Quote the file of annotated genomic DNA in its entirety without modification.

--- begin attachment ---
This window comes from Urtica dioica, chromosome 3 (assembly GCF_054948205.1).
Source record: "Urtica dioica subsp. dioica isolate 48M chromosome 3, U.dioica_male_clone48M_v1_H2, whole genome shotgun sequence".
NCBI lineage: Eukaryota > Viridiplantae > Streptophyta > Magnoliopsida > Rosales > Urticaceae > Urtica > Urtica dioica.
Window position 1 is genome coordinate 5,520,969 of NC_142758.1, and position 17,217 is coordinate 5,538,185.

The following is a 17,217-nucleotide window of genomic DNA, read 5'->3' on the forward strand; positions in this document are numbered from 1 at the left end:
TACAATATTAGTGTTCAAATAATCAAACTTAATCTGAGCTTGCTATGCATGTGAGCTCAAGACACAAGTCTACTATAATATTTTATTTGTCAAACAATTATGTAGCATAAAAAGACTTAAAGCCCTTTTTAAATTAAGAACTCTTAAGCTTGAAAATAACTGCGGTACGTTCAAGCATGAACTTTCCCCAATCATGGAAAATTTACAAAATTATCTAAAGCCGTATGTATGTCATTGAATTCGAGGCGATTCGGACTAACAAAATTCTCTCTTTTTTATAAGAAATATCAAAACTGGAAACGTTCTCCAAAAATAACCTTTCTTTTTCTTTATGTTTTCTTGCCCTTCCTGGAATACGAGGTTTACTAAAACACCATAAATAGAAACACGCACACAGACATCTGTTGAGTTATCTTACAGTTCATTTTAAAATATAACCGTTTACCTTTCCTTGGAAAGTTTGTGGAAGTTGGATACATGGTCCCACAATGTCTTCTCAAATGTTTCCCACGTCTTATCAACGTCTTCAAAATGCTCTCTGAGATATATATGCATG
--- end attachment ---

This window comes from Urtica dioica, chromosome 3 (assembly GCF_054948205.1).
Source record: "Urtica dioica subsp. dioica isolate 48M chromosome 3, U.dioica_male_clone48M_v1_H2, whole genome shotgun sequence".
NCBI lineage: Eukaryota > Viridiplantae > Streptophyta > Magnoliopsida > Rosales > Urticaceae > Urtica > Urtica dioica.
Window position 1 is genome coordinate 5,520,969 of NC_142758.1, and position 17,217 is coordinate 5,538,185.

The following is a 17,217-nucleotide window of genomic DNA, read 5'->3' on the forward strand; positions in this document are numbered from 1 at the left end:
TACAATATTAGTGTTCAAATAATCAAACTTAATCTGAGCTTGCTATGCATGTGAGCTCAAGACACAAGTCTACTATAATATTTTATTTGTCAAACAATTATGTAGCATAAAAAGACTTAAAGCCCTTTTTAAATTAAGAACTCTTAAGCTTGAAAATAACTGCGGTACGTTCAAGCATGAACTTTCCCCAATCATGGAAAATTTACAAAATTATCTAAAGCCGTATGTATGTCATTGAATTCGAGGCGATTCGGACTAACAAAATTCTCTCTTTTTTATAAGAAATATCAAAACTGGAAACGTTCTCCAAAAATAACCTTTCTTTTTCTTTATGTTTTCTTGCCCTTCCTGGAATACGAGGTTTACTAAAACACCATAAATAGAAACACGCACACAGACATCTGTTGAGTTATCTTACAGTTCATTTTAAAATATAACCGTTTACCTTTCCTTGGAAAGTTTGTGGAAGTTGGATACATGGTCCCACAATGTCTTCTCAAATGTTTCCCACGTCTTATCAACGTCTTCAAAATGCTCTCTGAGATATATATGCATG